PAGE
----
A revolution in optical manipulation

David G. Grier

    Research output: Contribution to journalArticle

    Abstract

    Optical tweezers use the forces exerted by a strongly focused beam of light to trap and move objects ranging in size from tens of nanometres to tens of micrometres. Since their introduction in 1986, the optical tweezer has become an important tool for research in the fields of biology, physical chemistry and soft condensed matter physics. Recent advances promise to take optical tweezers out of the laboratory and into the mainstream of manufacturing and diagnostics; they may even become consumer products. The next generation of single-beam optical traps offers revolutionary new opportunities for fundamental and applied research.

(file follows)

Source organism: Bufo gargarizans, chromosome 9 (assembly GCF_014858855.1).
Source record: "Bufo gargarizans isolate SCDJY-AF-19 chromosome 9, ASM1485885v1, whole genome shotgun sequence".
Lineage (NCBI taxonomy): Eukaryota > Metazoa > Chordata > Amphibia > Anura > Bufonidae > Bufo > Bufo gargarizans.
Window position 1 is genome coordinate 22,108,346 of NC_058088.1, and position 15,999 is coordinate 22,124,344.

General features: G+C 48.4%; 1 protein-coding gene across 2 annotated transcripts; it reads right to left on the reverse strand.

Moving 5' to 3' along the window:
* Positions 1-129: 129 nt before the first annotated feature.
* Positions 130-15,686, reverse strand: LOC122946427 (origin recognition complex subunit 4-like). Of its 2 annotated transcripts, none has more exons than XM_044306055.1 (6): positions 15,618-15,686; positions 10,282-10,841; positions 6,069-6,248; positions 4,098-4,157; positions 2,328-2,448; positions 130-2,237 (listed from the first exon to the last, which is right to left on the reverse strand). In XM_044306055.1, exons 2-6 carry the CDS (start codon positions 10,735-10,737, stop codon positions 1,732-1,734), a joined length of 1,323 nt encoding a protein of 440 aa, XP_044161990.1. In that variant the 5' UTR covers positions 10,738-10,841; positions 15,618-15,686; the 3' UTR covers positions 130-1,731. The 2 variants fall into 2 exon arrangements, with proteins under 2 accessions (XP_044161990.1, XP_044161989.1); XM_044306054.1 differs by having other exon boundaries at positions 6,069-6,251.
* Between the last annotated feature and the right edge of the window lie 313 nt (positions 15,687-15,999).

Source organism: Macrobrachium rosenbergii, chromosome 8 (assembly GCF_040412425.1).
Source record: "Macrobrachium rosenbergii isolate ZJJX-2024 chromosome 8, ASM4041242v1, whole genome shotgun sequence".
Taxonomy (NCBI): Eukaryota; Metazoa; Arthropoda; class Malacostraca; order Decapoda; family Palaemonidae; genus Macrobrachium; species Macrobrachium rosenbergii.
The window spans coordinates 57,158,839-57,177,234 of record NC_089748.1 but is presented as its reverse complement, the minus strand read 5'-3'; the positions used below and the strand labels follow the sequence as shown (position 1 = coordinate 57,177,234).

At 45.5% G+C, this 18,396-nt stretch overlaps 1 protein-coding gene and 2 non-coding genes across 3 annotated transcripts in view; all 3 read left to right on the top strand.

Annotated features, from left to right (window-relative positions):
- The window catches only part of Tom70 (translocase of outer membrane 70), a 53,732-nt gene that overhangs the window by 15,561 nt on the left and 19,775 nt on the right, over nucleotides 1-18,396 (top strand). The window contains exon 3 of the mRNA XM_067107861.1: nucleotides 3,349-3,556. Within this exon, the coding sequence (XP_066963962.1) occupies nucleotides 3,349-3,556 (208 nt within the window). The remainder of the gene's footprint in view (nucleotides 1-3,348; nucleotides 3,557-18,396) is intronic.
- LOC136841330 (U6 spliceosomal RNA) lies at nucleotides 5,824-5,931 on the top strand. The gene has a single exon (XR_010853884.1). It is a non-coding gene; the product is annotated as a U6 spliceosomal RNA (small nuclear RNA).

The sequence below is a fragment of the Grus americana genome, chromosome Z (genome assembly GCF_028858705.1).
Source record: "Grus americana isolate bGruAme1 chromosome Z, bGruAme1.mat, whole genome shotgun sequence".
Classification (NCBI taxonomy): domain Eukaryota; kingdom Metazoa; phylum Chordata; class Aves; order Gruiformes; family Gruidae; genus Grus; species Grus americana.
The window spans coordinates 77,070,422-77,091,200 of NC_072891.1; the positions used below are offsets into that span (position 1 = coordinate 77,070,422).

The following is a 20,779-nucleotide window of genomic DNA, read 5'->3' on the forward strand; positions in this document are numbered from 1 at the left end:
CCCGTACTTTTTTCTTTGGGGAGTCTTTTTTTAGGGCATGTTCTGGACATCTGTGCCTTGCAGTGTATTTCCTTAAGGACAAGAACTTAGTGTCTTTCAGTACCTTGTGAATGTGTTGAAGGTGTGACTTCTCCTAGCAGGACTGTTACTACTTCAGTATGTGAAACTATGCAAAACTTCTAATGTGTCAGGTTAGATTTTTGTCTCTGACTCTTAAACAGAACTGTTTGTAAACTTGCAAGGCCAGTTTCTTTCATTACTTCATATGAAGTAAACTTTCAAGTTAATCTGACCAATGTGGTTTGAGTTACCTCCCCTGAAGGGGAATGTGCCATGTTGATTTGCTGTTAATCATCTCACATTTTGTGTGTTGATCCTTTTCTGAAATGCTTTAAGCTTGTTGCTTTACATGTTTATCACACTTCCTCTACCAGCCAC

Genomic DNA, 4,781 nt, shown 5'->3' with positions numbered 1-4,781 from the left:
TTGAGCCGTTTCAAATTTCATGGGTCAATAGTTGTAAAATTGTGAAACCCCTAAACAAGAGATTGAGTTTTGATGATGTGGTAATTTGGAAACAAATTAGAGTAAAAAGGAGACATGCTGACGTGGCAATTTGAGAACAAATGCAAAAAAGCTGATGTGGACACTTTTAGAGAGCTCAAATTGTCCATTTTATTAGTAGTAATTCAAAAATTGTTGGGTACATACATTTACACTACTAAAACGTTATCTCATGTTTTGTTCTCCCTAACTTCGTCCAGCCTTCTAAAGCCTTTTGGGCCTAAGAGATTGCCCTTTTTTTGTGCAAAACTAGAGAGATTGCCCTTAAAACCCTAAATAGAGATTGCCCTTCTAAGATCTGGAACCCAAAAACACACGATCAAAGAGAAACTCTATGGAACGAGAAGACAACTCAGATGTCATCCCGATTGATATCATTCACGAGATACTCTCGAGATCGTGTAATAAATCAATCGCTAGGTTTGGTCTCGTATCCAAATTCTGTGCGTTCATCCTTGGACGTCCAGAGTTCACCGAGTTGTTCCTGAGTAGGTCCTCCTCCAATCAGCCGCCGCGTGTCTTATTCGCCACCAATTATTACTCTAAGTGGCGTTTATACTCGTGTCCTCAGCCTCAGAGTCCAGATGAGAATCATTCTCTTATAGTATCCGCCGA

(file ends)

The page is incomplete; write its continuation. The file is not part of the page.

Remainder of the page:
Original languageEnglish (US)
    Pages (from-to)810-816
    Number of pages7
    JournalNature
    Volume424
    Issue number6950
    DOIs
    StatePublished - 2003

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    Optical Tweezers
    Physical Chemistry
    Physics
    Research
    Light

    ASJC Scopus subject areas

    • General

    Cite this

    A revolution in optical manipulation. / Grier, David G.

    In: Nature, Vol. 424, No. 6950, 2003, p. 810-816.

    Research output: Contribution to journalArticle

    Grier, DG 2003, 'A revolution in optical manipulation', Nature, vol. 424, no. 6950, pp. 810-816. https://doi.org/10.1038/nature01935
    Grier, David G. / A revolution in optical manipulation. In: Nature. 2003 ; Vol. 424, No. 6950. pp. 810-816.
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